• @Giuseppe right you are on Earls – only ruled out of second test, for now at least. Jamie Heaslip made 15 tackles, missed none and carried for more metres than any other Irish forward. What he does these days may not be glamorous, and he is not in his best form, but the notion that he needs a ‘boot in the hole’ is far off the mark. His workrate is exemplary, even if he is not at his explosive best. Not sure O’Brien has the football skills to play 8, and besides, he’s flourishing at openside.

      POM is a player we like a lot, but we can’t help but feel he has been overhyped by certain sections of the media – good player, but a lot to work on. He has the talent to overcome his weaknesses, for sure.

      • Shielded blog bullshit

         /  June 16, 2012

        ‘Certain sections’ ????? You only read online media, fool, O’Mahony has been ‘hyped’ by everyone since he was in school, captained Irish 21s, and Munster at 21, if you doubt him, say it to his face and give your real name ‘Whiff’. Oh, that would mean leaving the house and Sky Plus….not to mention face-to-face courage

        • Ah yes – a nice balanced response. We thought POM was brilliant off then bench today fyi, but I suppose our opinion doesn’t count as much, so maybe he wasn’t that good after all!

    • Vijay Singh

       /  June 11, 2012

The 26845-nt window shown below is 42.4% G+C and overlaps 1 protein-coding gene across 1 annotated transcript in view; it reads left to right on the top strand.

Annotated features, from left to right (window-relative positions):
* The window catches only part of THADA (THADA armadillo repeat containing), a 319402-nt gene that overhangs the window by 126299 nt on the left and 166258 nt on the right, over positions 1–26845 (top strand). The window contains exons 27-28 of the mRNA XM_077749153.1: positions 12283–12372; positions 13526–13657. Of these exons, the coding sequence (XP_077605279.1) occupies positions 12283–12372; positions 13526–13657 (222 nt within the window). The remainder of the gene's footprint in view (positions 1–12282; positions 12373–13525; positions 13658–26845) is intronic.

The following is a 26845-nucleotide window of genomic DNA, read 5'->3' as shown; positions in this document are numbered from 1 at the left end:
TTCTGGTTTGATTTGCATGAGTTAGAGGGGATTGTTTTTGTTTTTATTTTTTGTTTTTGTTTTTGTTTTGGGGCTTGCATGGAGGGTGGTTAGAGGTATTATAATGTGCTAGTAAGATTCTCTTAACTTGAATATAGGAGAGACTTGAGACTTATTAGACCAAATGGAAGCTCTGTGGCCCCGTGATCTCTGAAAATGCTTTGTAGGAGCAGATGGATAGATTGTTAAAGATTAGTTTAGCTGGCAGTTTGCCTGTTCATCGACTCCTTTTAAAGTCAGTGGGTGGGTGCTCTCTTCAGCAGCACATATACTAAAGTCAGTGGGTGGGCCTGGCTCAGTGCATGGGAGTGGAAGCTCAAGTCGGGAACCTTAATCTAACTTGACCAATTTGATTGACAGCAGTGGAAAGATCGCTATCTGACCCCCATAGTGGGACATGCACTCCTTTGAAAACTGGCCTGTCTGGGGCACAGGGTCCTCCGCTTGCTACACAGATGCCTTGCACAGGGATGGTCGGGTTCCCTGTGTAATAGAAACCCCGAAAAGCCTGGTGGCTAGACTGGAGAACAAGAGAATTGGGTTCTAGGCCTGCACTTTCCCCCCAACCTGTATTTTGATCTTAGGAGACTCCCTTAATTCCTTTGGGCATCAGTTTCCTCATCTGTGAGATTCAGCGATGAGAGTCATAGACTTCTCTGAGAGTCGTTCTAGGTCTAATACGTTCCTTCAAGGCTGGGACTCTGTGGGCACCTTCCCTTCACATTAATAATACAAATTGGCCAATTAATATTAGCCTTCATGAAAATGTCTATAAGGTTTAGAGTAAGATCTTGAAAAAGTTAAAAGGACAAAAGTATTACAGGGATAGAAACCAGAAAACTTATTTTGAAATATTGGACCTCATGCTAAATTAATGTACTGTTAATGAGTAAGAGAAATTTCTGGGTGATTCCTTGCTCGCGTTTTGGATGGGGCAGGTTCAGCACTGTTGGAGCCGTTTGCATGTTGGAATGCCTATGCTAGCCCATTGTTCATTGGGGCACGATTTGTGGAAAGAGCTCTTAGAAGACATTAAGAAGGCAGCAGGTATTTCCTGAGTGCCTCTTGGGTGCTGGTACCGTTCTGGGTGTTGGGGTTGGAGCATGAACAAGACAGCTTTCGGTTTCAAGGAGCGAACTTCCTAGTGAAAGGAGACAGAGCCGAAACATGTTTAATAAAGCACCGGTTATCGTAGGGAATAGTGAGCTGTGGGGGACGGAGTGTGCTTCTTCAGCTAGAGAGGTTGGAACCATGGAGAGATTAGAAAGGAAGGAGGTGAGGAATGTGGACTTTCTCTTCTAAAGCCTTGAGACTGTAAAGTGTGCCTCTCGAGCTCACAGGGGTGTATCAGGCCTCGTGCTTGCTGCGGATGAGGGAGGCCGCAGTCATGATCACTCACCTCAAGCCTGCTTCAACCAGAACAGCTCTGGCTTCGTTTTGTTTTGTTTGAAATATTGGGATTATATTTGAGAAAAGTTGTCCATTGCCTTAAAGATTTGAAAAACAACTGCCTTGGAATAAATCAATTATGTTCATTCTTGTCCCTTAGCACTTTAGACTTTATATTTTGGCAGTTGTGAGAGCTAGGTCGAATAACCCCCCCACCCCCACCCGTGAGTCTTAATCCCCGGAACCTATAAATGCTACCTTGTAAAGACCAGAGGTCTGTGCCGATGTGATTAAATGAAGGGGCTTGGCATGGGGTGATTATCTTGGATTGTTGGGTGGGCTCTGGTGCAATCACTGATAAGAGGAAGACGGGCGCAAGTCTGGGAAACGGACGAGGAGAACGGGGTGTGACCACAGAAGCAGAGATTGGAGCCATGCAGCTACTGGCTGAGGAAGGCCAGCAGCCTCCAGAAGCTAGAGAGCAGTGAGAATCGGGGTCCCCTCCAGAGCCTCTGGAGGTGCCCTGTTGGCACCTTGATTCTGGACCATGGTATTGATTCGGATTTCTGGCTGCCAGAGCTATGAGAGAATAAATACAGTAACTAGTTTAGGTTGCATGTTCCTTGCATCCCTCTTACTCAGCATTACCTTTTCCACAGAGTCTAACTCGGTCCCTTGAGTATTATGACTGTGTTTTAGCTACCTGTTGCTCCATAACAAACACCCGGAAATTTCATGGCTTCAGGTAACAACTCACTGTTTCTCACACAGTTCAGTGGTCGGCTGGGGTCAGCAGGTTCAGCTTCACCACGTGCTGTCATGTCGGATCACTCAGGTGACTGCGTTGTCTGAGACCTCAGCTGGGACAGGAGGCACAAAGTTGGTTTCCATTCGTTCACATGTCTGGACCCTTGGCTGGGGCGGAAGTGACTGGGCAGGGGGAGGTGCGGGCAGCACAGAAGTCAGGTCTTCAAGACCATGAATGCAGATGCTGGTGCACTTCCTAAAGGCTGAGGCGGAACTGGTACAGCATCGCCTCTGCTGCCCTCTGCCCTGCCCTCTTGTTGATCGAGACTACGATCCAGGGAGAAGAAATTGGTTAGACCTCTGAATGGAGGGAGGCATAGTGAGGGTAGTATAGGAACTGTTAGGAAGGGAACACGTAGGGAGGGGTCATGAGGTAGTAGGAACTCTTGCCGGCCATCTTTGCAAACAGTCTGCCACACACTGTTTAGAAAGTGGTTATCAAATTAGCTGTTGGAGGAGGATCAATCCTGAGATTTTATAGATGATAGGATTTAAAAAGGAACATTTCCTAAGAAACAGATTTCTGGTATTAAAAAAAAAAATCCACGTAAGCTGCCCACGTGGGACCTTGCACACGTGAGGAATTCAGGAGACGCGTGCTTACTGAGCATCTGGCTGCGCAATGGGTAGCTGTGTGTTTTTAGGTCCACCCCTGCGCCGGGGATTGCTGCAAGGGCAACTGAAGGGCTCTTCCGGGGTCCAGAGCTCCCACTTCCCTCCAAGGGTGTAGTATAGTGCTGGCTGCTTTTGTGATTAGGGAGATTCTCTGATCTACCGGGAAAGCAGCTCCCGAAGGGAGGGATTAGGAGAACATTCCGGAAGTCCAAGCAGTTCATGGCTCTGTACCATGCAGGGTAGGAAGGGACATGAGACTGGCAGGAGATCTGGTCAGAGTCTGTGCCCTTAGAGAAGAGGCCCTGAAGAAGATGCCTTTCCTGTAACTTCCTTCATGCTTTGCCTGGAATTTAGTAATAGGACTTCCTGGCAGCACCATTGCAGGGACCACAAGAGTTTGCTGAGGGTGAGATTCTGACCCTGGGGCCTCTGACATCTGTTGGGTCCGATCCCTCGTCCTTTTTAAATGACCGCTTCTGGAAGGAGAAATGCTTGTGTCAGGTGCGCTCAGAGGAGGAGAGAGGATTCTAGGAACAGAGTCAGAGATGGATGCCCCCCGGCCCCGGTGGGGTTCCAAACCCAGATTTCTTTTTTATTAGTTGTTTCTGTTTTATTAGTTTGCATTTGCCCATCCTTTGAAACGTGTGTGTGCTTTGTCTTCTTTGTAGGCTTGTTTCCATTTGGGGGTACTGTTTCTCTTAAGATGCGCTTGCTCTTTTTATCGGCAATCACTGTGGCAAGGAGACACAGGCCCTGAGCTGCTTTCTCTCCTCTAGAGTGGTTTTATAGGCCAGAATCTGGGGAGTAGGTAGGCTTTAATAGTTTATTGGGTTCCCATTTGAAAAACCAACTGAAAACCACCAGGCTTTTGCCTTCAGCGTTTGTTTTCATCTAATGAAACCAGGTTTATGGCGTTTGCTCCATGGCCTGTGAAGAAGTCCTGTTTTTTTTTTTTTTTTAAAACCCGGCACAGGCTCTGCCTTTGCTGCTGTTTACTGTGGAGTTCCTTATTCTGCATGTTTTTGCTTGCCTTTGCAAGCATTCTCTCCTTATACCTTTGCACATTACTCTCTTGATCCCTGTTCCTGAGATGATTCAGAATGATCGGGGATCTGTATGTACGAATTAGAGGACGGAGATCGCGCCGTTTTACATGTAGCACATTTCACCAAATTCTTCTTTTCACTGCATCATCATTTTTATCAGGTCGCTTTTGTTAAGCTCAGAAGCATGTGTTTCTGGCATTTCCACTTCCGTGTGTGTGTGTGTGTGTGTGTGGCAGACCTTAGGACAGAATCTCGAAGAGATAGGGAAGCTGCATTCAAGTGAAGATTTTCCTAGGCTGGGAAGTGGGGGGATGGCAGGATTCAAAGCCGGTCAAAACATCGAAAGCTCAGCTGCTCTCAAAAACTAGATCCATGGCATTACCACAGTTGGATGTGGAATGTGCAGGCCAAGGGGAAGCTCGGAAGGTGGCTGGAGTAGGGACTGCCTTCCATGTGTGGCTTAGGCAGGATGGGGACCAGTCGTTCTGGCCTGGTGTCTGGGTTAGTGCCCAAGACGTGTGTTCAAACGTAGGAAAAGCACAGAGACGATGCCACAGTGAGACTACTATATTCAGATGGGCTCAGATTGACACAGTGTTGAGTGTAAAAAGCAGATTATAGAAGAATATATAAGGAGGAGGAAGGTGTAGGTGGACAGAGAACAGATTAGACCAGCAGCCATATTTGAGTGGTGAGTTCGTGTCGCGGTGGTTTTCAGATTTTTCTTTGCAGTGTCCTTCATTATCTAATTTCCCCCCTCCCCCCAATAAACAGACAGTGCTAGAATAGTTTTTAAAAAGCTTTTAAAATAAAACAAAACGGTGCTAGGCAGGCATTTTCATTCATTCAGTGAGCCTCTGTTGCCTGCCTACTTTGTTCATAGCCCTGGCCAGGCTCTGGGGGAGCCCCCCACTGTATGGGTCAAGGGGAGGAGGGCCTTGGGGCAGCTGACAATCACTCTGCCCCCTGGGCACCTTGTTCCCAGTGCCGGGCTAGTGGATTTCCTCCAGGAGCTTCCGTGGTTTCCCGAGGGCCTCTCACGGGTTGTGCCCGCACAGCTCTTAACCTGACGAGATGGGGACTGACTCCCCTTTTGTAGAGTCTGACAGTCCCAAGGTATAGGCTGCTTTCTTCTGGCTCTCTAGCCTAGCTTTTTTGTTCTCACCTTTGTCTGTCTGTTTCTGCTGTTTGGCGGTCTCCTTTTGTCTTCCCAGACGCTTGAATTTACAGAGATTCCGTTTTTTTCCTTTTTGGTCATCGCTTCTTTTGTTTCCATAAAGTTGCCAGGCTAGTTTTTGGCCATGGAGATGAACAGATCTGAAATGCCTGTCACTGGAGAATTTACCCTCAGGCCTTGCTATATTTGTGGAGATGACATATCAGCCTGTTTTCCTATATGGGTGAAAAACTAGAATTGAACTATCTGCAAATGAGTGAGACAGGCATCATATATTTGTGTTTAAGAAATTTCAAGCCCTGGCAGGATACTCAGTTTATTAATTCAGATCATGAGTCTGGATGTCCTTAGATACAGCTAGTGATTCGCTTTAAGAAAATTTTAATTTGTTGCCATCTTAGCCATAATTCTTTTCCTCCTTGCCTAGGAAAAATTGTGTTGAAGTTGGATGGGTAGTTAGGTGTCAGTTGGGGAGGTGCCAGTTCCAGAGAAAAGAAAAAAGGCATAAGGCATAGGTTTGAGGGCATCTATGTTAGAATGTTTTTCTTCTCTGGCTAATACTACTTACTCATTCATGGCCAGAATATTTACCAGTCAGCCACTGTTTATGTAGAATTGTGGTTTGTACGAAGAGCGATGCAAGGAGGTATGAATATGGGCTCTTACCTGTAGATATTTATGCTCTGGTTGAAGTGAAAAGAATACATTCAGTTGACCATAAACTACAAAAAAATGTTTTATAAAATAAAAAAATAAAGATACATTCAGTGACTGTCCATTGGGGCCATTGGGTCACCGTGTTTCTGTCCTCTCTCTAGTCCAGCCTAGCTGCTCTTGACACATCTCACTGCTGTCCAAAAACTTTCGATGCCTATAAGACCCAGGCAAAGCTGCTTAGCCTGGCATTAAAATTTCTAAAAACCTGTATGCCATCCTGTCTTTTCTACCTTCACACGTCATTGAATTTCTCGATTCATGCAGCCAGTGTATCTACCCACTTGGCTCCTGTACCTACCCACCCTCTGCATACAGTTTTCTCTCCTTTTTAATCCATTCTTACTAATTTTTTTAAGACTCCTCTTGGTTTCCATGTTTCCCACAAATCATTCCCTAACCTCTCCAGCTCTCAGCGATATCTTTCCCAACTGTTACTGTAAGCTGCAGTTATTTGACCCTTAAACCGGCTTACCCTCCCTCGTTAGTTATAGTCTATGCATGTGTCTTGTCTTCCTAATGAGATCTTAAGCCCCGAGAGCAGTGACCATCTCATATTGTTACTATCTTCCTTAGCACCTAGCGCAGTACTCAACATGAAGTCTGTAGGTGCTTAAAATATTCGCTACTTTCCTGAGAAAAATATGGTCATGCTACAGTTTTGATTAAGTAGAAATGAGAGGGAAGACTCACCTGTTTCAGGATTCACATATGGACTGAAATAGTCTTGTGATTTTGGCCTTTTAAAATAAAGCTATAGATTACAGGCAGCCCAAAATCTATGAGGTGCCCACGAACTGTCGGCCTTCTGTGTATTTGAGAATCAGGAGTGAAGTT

Pec injuries are usually medium to long term…if there’s any tearing he’s gone for a long time. his tour is probably over

  2. HenryFitz

     /  June 11, 2012

    O’Mahony tackled the 8, who offloaded. Heaslip should have been there to tackle the 6, but was still driving in the scrum. Possibly a failure of communication from the scrumhalf, or the blindside. It’s also possible that Ireland assumed NZ would go for the pushover, as that’s what every team in the NH would have tried.

    After the game, I thought it was hard to look at any one player and say that he played badly. There were a few costly individual errors in the game, but these occurred when the outside backs were outnumbered. This lack of numbers was not new. It was a feature of the Welsh game in the 6N, and it points to a system error in the way Ireland reorganise their defence.